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Why I Run: Aimee Randall

by jen on January 23, 2014 · 2 comments

in Why I Run

Aimee 1 (2)Why I run…Aimee Randall

Background-38 years old, mother of two young children, wife, elementary teacher, fitness instructor, Girls On The Run coach, runner.

Why I run can be summed up easily…for mental stability!  It is the only time that can be “my” time.  

I started running in college to get out to plan (I would write papers in my head while running) and get in a good workout that was inexpensive.  It turned into running my first marathon in 98 (Vermont City) and has continued since then.  I’m not a fast runner, my children can attest to that since it was their cute voices screaming at me from the double jogger to speed up!  I prefer an endurance challenge, which is why I have run tons of races, many marathons and even my first ultra (last November).  

As a busy professional, when I’m not with my students, I’m with my children.  Carving out a few days a week when I can head out to free my head is essential!  As my husband says, a happy wife…a happy life!  As mothers, we are always taking care of others, whether it’s supporting your husband (by holding down the fort at home) who is out of town on business, driving your children to their activities, or giving a motivational speech to a full class at the gym.  It’s nice to just worry about yourself for an hour, once in a while.  

Yes, guilt is part of this equation…should I go or stay?  I holler out before I leave, “Don’t worry.   It will just be a short one”!  

I love running.   That is at the heart of why I run.   I tell my students to dream big, believe in yourself, and work hard.  Many things in life will catch your eye, but only a few will catch your heart, pursue those!   I am honored to say that I have done that (and will continue to be that role model for my children and students), and enjoy every aspect of my life because of it!  

If you can’t get in a run during the week…red wine helps!  

My fourth grade students and I researched heroes from history who showed great resilience, confidence and perseverance in the face of great difficulty.  We, on a smaller scale, are working on the habit of mind-perseverance, when we are doing tough work.  To help us remember, each of us wrote a letter to ourselves to reflect on when we feel like we can’t do something.  Here is my letter:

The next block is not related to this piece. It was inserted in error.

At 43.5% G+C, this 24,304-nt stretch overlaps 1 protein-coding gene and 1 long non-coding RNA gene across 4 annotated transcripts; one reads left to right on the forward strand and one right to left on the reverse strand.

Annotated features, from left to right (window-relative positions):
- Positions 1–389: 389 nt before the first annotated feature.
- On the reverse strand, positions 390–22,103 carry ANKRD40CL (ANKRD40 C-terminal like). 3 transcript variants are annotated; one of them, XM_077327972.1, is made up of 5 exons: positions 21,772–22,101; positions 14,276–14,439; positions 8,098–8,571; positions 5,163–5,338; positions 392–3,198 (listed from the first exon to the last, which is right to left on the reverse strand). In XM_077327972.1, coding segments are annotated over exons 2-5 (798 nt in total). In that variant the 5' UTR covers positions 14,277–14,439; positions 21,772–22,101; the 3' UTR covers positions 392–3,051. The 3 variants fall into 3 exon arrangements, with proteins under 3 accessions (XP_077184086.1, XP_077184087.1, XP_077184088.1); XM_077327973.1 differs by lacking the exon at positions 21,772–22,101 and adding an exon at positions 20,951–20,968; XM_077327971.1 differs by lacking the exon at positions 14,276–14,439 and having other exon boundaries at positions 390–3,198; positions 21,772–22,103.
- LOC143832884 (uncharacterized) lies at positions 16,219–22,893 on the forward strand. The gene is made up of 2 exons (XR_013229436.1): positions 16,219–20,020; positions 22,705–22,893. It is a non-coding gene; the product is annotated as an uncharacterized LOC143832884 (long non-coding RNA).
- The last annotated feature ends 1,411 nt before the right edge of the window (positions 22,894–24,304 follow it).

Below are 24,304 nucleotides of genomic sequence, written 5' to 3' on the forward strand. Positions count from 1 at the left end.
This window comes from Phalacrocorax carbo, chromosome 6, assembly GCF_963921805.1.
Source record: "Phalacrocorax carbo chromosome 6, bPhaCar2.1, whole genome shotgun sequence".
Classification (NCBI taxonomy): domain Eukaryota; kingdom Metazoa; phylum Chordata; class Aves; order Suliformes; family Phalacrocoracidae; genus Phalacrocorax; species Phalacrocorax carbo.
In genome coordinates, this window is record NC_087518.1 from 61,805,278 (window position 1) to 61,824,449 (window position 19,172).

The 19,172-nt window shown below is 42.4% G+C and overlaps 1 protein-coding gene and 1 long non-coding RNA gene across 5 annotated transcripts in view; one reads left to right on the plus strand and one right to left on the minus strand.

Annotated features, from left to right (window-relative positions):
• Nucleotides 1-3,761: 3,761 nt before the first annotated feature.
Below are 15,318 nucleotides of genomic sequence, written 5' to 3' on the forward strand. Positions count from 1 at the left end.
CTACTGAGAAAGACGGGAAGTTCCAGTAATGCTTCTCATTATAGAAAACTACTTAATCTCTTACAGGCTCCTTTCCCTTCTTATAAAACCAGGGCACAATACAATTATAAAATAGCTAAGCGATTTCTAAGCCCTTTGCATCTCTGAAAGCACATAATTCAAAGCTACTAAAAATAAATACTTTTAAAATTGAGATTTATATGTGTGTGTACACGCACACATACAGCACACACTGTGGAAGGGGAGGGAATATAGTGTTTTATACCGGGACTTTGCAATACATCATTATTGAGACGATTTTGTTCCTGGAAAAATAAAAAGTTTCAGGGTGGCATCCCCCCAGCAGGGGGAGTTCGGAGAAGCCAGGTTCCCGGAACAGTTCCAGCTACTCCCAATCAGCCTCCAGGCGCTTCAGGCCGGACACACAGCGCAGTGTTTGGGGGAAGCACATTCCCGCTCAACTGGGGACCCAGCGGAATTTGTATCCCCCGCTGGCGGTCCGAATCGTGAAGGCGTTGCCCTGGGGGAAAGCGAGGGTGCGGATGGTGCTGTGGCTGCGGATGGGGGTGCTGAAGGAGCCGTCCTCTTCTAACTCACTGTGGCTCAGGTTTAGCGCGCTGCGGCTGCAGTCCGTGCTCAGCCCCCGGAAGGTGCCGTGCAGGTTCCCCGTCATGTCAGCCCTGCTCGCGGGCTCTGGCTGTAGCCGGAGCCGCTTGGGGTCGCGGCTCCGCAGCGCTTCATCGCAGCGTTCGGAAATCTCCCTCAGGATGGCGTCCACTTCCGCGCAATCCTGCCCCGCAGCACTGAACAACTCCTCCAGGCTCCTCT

Unstoppable-by Mrs. Randall

Dear Me,

    How does one realize the power of positive thinking?  How does possessing specific qualities, help me overcome obstacles?  These are questions I am asking myself, so that when life throws me a curveball, I can handle it.  Remember when…

    Pop! The pain searing through my left calf muscle, made me feel as though I had been shot.  This Charlie horse was beyond anything I had ever experienced during a run.  A rookie mistake.  I should never have stopped to pee 18 miles into a marathon.  The stop and go didn’t work well with my body.  It was fighting back and fiercely, I might add.  With each step I felt my left knee cave in as if I would fall at any moment.  The crowd roars, thinking all is well and I just need to pick up my pace for a few miles.  I scan the smiling faces looking for anyone eating a bag of chips (salt is what the body needs when cramping).  Nothing.  

 I begin to turn against myself (big no-no when competing in an endurance race).  Why was I so stupid?  Why didn’t I pack a salt tablet?  Why was I being such a wimp?  These negative thoughts were taking over my mind and in turn, attacking my body.  I started to slow to a snails pace.  I was losing momentum.  I turn a bend and see other strong runners stop to stretch, wince in pain, walk with an aching limp.  I, for a brief moment, tell myself that is what my body needs.  

  No.  I snap back to reality.  I’ve run enough marathons to know the stages, and that my body can handle this.  However, my mind is still reeling from the constant pain in my leg.  I can’t break out of my negative pattern.  Wait, did I just say “can’t”?  No way!  I am drawn to the person next to me.  He is screaming at me from his wheelchair.  His buddy, who is pushing him, is also screaming at me.  At first I can see that he is a wounded soldier with one arm and no legs.  I scan up to his face and his words take shape in my mind.  “You’ve come this far!  Don’t you dare give up now!”  Wow!  How is it that one moment can be life changing?  This was my moment.  How could I complain about a little cramp, when he was persevering after an accident so horrific?  It was the slap I needed.

  I gave each of them a high-five and pushed out a “thank you”!  Two miles left, a necessary attitude adjustment and the mirage of a salt-lick brought me to the finish line.  What happened in those two miles that was different?  Positive self-talk.  I could have said, “No magic potions, no fairy dust, no one to do it for you.  Just me, I will push  you , show you, how to put one determined foot in front of the other.  That’s what I will do.  I am inside you…I’m called your inner strength.  Dig deep down and find me.”  

Instead, I simply repeated, “Yes you can!” over and over again.  Say it, mean it, believe it.  So simple, yet essential no matter what your age or hurdle you must overcome.  Don’t forget this when life gets hard.



{ 2 comments… read them below or add one }

1 Eryka Page January 29, 2014 at 9:19 am

Awesome! Great post. Good job.

2 Karen February 2, 2014 at 8:27 pm

Wow Aimee! I didn’t know until now what you were going through. How amazing are you to get through it
and find the right people in the crowd who helped you and what a wonderful and inspiring story.

Thanks for suggesting I find it and read it.

Nice going!

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